Bankman-Fried stressed the equitable access in the crypto industry, as data is freely available, as opposed to the traditional finance industry. In the traditional finance industry, retail consumers have to go through a variety of intermediaries, and only sophisticated market participants can transact directly with exchanges and access the best liquidity. In the digital asset ecosystem, everyone is allowed to send orders directly to an exchange in the same way.
Bankman-Fried highlighted the lack of clarity around the regulation of cash commodity markets, such as those on which bitcoin trades and indicated the CFTC is well suited to regulate these markets and welcomed additional federal oversight, which would help move volume and liquidity back to the U.S.
Boring, who following the financial crisis was a staffer in Washington dedicated to the improvement of the financial system for greater social inclusion, believes blockchain technology is the best hope we have for achieving this. Boring emphasized that bitcoin and blockchain and the democratization of financial services represent American values at their core and pointed out that other countries, singling out China, that have fully embraced the digital “space race” and have prioritized blockchain at the center of their digital infrastructure policies, while the U.S. has hardly begun.
Boring encouraged the U.S. government to recognize the private sector as its greatest asset and urged the committee to increase regulatory clarity and cohesion.
Werbach focused on blockchain and digital assets potential to increase efficiency, promote privacy, and create fairer markets, suggesting the dream of a decentralized Web3 is not inevitable. He recommended the CFTC be given regulatory authority where the market activity involved is something that it is well-suited to address.
Werbach highlighted the divide between regulators and emphasized that they should not be allowed to create gaps in regulations and stressed the importance to identify and take down bad actors to create more trust in the industry. He noted that things like pump and dump schemes, wash trading, and exchanges listing tokens they are invested in, are distressingly common.
During the committee’s questioning, Ro addressed climate concerns related to Bitcoin mining, saying that “what we have today is actually an opportunity… mining has shifted to the U.S., Canada, and Nordic countries… [so, Congress] should encourage crypto mining firms to set up in an environment with (global) oversight, [to] champion the increase in renewables for the industry.”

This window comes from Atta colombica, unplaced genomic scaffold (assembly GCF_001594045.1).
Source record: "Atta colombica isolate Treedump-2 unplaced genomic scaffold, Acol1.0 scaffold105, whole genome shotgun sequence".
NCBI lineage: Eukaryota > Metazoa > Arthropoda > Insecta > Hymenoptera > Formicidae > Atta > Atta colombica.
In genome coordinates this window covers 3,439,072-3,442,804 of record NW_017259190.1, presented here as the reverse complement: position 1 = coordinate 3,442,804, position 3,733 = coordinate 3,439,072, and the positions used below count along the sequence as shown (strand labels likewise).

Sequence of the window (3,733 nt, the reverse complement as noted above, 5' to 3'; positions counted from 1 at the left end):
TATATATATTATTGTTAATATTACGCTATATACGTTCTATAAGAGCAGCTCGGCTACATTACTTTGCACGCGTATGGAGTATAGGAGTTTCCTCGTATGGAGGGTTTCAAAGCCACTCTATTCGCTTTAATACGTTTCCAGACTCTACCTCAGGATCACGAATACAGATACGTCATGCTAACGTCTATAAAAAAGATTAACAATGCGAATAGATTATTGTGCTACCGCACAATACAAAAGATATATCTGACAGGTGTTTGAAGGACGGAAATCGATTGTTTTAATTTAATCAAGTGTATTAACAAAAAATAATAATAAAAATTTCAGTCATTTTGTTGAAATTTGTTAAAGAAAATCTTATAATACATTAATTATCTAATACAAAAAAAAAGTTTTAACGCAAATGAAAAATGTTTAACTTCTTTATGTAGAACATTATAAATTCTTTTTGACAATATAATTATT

Ro encouraged the committee to consider how other jurisdictions, such as Switzerland, have created comprehensive regulatory regimes to encourage and attract innovation citing the economic transformation of the region of Zug, south of Zurich known as crypto valley stating, “FINMA has been very early and clear to define [digital assets], whether something is a utility token, security token, or whatever token it is. They have made very clear definitions. Further, they have come out in front on how they deem different classifications of activities and what falls under their oversight or not. They were also one of the first to come out with a licensing regime.”
The industry panel was unanimous in the need for greater regulatory clarity for the sector and Boring pointed to 60 percent of the global value of the crypto spot market consisting of bitcoin and ether, which the CFTC has classified as commodities, as the indicator for increased CFTC purview. She further highlighted that that this should not be confused with the nascent rise of intentional digital securities which have not been regulated due to the lack of regulatory clarity from policymakers.
Senate Bipartisan Agreement With Industry
The industry panel was a masterclass in industry advocacy and education, with a single and unified voice on a common message from the global blockchain sector’s largest global member’s association, GBBC, and the largest U.S. member’s association, the Chamber.
The crypto industry and lobby should pay attention. The recent heightened rhetoric and threats from industry voices following the avalanche of agency intentions from the SEC and the President’s Working Group is not helpful to anyone, in particular, the sector, which now in its early and (often) rebellious teens, and is seeking its rites of passage in society.
The CFTC leadership from Chairman Behnam with bi-partisan agreement across the Senate Ag Committee and the crypto and digital assets sector is a rare moment for crypto and digital assets. The moment should be embraced as a very positive signal and the right direction of travel for consumers, the sector, and regulators in the U.S. and globally, and is the harbinger for greater collaboration between policymakers, regulators, and industry.